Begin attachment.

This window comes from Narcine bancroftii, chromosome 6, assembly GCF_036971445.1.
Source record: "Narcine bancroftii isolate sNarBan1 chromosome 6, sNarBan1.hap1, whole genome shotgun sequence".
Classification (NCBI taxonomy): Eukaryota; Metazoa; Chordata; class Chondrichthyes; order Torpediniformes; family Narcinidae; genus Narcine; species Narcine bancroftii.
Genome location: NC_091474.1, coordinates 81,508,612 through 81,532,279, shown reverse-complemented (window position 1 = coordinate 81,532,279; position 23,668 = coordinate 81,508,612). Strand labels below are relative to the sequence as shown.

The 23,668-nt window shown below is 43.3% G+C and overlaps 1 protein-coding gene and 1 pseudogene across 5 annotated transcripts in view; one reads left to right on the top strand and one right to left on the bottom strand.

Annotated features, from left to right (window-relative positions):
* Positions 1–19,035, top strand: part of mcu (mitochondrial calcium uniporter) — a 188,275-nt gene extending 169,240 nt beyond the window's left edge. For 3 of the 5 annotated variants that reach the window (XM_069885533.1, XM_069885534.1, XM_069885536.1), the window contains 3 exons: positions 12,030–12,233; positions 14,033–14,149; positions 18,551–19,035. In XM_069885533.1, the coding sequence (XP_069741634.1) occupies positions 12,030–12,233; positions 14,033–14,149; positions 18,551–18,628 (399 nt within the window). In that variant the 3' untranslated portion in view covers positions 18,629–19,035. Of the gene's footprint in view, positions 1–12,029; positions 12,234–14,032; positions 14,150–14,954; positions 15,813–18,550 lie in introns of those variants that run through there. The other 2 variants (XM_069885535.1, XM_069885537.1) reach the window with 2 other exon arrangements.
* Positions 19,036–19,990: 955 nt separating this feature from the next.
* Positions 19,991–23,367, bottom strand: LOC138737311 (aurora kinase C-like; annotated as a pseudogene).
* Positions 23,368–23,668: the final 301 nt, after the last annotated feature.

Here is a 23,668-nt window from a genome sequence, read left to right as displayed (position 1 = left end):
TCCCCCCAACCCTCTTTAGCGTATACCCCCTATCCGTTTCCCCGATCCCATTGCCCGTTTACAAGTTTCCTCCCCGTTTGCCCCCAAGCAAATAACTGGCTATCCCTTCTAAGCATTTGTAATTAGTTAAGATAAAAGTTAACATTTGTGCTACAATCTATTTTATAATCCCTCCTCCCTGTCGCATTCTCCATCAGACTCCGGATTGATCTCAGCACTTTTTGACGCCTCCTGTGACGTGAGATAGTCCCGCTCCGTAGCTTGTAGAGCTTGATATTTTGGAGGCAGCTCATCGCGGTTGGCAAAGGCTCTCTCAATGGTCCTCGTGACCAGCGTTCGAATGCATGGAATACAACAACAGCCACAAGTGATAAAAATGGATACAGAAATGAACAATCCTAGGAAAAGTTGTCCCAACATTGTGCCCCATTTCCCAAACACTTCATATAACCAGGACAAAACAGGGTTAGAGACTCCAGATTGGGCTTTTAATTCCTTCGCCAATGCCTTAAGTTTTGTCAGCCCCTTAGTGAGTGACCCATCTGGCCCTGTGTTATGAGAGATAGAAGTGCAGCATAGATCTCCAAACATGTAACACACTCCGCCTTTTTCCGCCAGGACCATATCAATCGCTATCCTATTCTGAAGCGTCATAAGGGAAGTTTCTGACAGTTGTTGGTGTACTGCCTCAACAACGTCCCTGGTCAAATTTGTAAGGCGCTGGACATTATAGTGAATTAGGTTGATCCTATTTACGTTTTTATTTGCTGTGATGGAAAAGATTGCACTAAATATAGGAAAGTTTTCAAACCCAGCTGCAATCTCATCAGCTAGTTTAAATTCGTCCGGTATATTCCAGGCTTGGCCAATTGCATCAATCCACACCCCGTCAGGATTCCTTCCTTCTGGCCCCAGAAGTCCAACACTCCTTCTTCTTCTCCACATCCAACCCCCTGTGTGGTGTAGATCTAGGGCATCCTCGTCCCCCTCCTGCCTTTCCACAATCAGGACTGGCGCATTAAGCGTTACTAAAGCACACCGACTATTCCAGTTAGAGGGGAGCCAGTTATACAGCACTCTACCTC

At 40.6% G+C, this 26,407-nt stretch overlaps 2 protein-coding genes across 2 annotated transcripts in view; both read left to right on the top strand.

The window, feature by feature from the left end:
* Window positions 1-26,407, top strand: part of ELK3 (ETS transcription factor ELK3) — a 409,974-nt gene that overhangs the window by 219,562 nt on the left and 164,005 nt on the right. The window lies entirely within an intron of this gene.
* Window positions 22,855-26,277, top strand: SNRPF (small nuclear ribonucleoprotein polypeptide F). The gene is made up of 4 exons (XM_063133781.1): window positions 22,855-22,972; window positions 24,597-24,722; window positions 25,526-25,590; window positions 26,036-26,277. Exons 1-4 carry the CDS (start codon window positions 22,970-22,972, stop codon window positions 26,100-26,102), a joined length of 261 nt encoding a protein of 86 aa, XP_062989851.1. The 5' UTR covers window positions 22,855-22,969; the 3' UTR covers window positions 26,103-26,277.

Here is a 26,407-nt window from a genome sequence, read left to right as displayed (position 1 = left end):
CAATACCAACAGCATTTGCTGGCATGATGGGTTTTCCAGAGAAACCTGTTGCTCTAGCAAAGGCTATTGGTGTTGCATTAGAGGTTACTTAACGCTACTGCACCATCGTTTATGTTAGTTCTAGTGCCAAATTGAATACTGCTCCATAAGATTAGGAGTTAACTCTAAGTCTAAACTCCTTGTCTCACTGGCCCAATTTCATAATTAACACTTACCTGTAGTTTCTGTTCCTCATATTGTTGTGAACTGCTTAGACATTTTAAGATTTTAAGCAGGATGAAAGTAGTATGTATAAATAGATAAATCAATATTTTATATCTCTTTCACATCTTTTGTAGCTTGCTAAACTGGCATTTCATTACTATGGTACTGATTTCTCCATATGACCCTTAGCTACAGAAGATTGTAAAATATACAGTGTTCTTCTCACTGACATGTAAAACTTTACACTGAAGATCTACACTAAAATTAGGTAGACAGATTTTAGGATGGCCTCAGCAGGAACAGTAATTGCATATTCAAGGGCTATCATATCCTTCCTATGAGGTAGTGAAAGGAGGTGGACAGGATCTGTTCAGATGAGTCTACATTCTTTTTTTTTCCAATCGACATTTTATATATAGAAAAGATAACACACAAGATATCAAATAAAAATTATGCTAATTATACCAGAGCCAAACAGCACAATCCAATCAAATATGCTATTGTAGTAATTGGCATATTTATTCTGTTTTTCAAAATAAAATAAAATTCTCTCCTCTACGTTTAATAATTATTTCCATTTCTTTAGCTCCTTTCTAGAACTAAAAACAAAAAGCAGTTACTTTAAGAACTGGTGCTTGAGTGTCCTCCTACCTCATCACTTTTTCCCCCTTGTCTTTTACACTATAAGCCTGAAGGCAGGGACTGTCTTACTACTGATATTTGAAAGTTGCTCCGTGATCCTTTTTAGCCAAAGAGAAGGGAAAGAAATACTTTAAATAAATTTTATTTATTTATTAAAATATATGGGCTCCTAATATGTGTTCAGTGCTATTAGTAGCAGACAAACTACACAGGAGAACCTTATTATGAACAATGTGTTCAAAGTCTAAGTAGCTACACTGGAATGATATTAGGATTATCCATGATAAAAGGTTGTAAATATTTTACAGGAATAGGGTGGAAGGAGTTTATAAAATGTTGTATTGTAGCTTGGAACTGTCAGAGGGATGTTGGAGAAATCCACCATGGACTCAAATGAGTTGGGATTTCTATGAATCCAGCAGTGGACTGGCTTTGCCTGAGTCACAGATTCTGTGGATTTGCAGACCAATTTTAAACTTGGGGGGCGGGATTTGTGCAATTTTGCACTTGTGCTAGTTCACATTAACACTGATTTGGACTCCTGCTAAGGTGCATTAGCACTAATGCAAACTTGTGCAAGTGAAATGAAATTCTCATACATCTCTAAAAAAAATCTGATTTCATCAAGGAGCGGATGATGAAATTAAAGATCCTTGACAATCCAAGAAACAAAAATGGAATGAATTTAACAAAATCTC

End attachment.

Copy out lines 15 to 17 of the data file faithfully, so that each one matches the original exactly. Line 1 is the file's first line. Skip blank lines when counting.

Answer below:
* Window positions 1-26,407, top strand: part of ELK3 (ETS transcription factor ELK3) — a 409,974-nt gene that overhangs the window by 219,562 nt on the left and 164,005 nt on the right. The window lies entirely within an intron of this gene.
* Window positions 22,855-26,277, top strand: SNRPF (small nuclear ribonucleoprotein polypeptide F). The gene is made up of 4 exons (XM_063133781.1): window positions 22,855-22,972; window positions 24,597-24,722; window positions 25,526-25,590; window positions 26,036-26,277. Exons 1-4 carry the CDS (start codon window positions 22,970-22,972, stop codon window positions 26,100-26,102), a joined length of 261 nt encoding a protein of 86 aa, XP_062989851.1. The 5' UTR covers window positions 22,855-22,969; the 3' UTR covers window positions 26,103-26,277.

Here is a 26,407-nt window from a genome sequence, read left to right as displayed (position 1 = left end):